By Bryan Haycock Flex
DEFENSE Use a full range of motion for maximum benefit.
PROSECUTION A partial range of motion is just as effective.
- Researchers at the University of Southern Mississippi compared full and partial ranges of motion and found that both were equally effective at increasing maximal strength.
- Partial range of motion allows the use of more weight, which can help bust through plateaus.
- Using a partial range of motion tempts lifters to use too much weight and bad form, increasing the risk of injury.
- A 2012 study comparing full and partial ranges of motion showed comparable increases in both size and strength for both methods.
Partials have gotten a bad rap.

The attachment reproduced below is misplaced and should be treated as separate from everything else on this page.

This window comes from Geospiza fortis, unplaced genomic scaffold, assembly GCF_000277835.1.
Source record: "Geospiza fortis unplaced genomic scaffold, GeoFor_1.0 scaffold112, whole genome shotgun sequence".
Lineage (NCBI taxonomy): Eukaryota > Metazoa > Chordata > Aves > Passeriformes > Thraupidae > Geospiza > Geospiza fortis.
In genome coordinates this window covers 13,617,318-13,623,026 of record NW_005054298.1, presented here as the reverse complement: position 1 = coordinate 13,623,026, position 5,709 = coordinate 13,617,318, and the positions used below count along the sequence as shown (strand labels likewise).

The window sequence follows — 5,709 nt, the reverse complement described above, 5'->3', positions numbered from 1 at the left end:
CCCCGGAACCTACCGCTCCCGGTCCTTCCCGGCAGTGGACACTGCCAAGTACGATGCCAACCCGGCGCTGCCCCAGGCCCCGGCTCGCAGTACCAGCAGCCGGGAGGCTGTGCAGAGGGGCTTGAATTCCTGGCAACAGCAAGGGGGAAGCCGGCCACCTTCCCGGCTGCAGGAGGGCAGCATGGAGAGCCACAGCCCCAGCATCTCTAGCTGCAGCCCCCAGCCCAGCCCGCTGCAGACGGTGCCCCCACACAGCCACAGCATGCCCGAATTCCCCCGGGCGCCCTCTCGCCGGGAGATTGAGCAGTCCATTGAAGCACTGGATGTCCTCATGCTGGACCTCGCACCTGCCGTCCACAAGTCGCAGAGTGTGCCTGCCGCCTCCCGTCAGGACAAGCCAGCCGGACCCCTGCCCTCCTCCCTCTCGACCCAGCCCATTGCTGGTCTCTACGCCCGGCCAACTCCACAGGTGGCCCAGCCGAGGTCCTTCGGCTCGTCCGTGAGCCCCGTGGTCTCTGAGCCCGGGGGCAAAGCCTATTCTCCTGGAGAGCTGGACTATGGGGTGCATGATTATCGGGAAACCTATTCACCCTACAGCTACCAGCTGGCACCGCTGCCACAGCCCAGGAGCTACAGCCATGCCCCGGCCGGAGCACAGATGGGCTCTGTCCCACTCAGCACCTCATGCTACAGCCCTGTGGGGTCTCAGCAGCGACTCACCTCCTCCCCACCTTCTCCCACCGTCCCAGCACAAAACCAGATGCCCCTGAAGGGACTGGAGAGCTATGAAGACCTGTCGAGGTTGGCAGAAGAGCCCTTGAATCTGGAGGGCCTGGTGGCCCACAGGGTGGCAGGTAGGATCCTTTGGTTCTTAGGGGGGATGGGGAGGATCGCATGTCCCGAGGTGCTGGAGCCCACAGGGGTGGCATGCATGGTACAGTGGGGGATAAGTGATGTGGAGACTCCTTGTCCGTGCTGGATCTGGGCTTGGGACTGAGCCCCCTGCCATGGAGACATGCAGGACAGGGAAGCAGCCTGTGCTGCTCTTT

No one will disagree that good form is important to avoid injury. But what this evidence argues is that moving the weight through a joint’s full range of motion is not necessary to increase both strength and size. Truth be told, I see several professional bodybuilders using a partial range of motion. There is an exception to this, however. When training for competitive strength events, make sure you train the way you will compete. If a competition squat is thighs parallel to the floor, then train down to parallel.
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